SDP's efforts to replace the SDA with the two ethnic Croatian parties HDZ and HDZ 1990, both eager to rejoin the political scene after being left out of the coalition, requires the approval of the president of the federation, who is a member of the SDA, and his deputies. In our view, there is scope for a speedy resolution, for example a two-thirds parliamentary majority or a constitutional court ruling could force the president to step down if he does not approve the new coalition framework. However, we think it more likely that there will be a more-prolonged disagreement, especially given the political problems of the recent past.
In our opinion, the upcoming October 2012 local elections also limit the prospects for compromise between the SDA and SDP, while also reducing prospects for political reforms. Either way, the impasse demonstrates the continued frailties in BiH's political environment. Moreover, the absence of a fully functioning government at Federation and state level, Bosnia and Herzegovina risks destabilizing the political environment. The results of the local elections could also serve as a further complication if they result in a significant shift in the balance of power, particularly with regard to the two parties that predominantly represent the ethnic Bosniak vote, the SDP and the SDA.
Following a sixteen-month absence of a functioning government at state level, we see catching up on the reform agenda as key for future growth. In our opinion, reforms of the judicial system, human rights, and the business environment are needed for political and economic stability. In this light, further delays to the reform agenda are at the cost of deepening relations with the EU and NATO and could damage BiH's longer-term accession aspirations. There is also potential for the current difficulties at the Federation level to increase inter-entity frustrations as meeting conditions for a new IMF stand-by agreement (SBA) will likely involve politically sensitive fiscal consolidation, involving the consent of all members of government, and the Federation could be blamed by the RS for any delays.
We anticipate that signing a new SBA, and sticking to its conditions, will be the political and economic priority over the remainder of 2012. All parties are unified by the prospect of agreeing a new IMF program, nearly two years after the previous SBA stopped disbursing, after the failure of the parties to form a government. Fiscal strains in both entities, compounded by the impending repayments of the previous SBA, are likely to be a unifying force. In the absence of further tangible policy anchors, a successful IMF program would be particularly important for BiH's fiscal and economic agenda, which could engender political stability. Successful adherence to the conditions of an SBA are pre-requisites for accessing EU funds and additional World Bank assistance. In lieu of foreign direct investment as the external environment struggles to pick-up, particularly in key European export markets, such infrastructural investment could be a vital component of growth over the medium term. We thus continue to expect political instability to peak and trough over the ratings horizon. Tangible policy anchors remain unclear past the potential signing of an SBA. We expect the Office of the High Representative to remain in office into 2013. Visa-free travel to the EU, introduced in 2011 has been a definite boost to BiH. However, additional benefits of EU accession do not appear to be a political focus. Therefore, we expect growing disparities in income levels and overall economic growth alongside the accession of neighboring countries to the EU (Croatia [BBB-/Negative/A-3] in 2013), to slowly provide a push to BiH's reform agenda.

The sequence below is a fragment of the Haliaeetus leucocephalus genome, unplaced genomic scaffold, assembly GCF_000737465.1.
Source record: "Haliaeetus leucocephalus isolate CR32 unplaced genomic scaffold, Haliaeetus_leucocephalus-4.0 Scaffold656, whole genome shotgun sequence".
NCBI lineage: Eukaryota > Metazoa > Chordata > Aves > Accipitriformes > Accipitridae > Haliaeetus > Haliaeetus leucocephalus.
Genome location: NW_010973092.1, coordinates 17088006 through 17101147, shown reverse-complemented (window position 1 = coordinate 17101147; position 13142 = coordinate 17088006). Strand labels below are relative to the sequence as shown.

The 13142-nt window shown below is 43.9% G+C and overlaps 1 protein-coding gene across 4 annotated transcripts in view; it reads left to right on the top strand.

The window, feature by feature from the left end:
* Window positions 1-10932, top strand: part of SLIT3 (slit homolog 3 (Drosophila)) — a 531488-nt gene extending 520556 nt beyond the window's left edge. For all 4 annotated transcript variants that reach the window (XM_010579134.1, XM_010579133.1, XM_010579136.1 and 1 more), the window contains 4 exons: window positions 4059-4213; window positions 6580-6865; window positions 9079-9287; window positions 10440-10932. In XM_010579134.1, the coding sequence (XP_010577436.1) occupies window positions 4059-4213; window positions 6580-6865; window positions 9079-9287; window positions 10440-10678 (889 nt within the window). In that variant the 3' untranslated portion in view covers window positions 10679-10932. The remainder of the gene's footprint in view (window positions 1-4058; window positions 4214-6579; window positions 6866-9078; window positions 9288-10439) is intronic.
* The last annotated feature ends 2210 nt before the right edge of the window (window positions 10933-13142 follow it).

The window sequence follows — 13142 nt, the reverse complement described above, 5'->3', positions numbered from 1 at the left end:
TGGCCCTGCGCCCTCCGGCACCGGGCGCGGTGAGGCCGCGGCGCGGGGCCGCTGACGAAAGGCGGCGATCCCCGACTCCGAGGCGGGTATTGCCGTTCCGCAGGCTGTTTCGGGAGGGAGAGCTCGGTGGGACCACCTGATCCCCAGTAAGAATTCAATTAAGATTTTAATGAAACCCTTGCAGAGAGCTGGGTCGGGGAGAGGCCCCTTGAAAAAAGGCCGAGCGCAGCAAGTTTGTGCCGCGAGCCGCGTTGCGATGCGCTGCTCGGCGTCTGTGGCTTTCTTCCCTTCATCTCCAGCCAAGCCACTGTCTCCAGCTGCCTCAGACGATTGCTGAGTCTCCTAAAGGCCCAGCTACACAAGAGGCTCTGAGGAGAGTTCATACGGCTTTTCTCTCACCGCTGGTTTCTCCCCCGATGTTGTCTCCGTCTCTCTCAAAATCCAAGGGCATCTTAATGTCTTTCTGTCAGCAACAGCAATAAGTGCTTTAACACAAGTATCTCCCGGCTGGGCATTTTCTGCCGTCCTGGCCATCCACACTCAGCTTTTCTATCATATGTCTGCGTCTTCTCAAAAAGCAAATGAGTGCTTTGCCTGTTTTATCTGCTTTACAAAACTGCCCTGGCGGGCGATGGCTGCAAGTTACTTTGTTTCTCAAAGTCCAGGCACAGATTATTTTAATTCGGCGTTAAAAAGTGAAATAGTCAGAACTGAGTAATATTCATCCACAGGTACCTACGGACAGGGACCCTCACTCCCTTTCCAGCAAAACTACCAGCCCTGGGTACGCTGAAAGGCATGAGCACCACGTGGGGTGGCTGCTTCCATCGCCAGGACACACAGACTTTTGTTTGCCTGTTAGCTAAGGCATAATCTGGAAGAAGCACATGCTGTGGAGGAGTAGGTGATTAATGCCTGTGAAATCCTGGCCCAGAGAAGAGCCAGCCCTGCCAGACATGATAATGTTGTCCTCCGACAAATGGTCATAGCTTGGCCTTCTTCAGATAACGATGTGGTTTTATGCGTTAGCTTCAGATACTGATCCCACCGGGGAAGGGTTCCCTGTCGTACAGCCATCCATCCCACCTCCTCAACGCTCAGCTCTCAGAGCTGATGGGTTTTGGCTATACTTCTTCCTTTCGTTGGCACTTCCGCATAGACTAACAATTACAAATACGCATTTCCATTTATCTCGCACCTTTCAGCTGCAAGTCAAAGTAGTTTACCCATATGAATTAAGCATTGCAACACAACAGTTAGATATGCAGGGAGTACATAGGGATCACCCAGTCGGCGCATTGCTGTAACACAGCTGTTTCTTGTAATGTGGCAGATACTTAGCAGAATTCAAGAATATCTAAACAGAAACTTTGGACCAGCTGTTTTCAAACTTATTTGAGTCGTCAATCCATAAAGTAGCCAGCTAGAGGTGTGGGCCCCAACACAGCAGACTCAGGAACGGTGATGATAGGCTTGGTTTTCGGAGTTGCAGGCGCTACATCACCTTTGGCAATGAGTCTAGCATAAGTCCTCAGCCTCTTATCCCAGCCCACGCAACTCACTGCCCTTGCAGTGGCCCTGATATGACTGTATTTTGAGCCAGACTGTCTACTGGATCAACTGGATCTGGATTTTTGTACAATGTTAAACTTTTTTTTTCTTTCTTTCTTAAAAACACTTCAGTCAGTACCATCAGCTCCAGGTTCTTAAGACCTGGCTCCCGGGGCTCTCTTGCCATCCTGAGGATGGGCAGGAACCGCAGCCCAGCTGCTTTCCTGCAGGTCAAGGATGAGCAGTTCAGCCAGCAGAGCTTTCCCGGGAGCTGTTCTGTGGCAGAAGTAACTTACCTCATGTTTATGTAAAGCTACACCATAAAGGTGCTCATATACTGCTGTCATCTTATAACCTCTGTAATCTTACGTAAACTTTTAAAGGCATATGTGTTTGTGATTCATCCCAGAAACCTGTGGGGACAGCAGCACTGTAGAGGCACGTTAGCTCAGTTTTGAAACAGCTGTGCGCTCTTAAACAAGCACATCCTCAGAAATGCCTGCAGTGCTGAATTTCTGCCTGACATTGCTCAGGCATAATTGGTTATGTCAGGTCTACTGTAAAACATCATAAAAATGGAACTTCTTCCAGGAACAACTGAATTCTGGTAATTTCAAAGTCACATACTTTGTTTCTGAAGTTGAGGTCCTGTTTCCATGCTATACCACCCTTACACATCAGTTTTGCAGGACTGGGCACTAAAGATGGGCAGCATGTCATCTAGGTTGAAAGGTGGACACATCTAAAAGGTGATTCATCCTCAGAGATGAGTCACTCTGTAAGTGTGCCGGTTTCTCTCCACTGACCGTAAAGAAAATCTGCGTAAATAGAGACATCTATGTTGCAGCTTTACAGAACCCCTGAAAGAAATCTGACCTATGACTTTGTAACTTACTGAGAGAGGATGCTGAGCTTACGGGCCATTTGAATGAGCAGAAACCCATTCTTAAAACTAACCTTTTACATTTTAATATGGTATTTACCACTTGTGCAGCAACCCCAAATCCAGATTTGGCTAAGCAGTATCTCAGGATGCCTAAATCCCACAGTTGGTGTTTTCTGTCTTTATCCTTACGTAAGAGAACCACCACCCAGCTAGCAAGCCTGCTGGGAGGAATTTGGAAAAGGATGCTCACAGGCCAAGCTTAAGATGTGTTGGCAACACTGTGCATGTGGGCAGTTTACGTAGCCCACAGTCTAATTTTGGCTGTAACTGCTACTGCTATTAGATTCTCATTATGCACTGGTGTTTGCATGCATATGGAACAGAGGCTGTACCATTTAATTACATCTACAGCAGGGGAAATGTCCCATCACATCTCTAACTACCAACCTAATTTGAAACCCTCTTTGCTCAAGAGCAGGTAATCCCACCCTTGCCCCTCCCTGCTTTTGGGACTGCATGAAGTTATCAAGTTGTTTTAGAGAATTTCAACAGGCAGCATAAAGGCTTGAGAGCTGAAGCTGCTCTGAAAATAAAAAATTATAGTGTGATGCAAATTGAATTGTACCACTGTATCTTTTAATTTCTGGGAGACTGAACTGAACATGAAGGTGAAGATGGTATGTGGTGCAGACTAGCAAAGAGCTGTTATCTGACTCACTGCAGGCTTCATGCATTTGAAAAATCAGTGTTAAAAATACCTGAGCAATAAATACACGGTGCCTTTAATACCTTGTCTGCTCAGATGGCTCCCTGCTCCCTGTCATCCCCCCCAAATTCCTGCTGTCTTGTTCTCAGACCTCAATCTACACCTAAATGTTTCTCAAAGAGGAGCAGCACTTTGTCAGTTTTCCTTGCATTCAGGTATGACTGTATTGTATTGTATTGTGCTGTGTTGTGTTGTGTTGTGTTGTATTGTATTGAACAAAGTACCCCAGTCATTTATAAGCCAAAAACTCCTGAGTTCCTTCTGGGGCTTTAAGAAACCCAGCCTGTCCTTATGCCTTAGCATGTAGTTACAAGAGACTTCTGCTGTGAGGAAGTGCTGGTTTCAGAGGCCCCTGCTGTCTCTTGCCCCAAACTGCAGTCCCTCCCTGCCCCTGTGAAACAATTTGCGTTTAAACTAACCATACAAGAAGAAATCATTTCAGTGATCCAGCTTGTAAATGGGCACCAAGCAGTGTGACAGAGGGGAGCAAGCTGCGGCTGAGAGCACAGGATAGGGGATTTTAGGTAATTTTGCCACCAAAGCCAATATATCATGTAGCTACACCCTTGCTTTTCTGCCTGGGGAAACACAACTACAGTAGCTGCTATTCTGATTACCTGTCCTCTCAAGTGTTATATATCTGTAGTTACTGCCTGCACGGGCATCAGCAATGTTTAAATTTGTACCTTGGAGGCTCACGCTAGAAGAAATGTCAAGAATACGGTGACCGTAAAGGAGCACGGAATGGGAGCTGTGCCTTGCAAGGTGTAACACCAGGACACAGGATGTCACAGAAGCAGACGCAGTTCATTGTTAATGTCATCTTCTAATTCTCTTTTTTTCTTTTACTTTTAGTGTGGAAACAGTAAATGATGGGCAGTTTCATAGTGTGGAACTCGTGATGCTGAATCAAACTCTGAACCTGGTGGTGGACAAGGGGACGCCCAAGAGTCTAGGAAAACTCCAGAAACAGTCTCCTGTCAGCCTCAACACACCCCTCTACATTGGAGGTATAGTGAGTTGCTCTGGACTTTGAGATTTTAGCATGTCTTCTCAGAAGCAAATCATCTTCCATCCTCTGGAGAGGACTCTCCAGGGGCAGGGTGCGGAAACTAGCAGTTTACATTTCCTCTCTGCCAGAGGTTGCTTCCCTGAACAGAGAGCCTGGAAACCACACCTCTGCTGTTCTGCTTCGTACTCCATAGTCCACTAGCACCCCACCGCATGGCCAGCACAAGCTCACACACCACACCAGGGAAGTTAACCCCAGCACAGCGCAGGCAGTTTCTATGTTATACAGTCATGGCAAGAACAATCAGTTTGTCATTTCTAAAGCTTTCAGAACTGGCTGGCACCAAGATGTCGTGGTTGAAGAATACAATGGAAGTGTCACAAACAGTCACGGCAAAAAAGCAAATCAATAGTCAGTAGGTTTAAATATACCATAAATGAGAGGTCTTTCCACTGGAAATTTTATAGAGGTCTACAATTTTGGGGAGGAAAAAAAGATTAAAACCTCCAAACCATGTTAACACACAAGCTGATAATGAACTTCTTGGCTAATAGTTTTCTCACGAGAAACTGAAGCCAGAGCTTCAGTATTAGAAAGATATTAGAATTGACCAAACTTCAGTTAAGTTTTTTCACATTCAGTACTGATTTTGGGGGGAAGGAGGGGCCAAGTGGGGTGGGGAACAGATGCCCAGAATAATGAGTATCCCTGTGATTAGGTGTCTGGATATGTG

Political instability is damaging the real economy and longer-term growth prospects.In our opinion, the destabilizing relationship between the two main entities and also between the RS and State institutions will continue to have the potential to deter needed foreign capital, the inflows of which are at the lowest levels of the past decade.”
More of S&P Analysis - LINK to www.standardandpoors.com/ratingsdirect (see Sovereign Ratings-Bosnia and Herzegovina).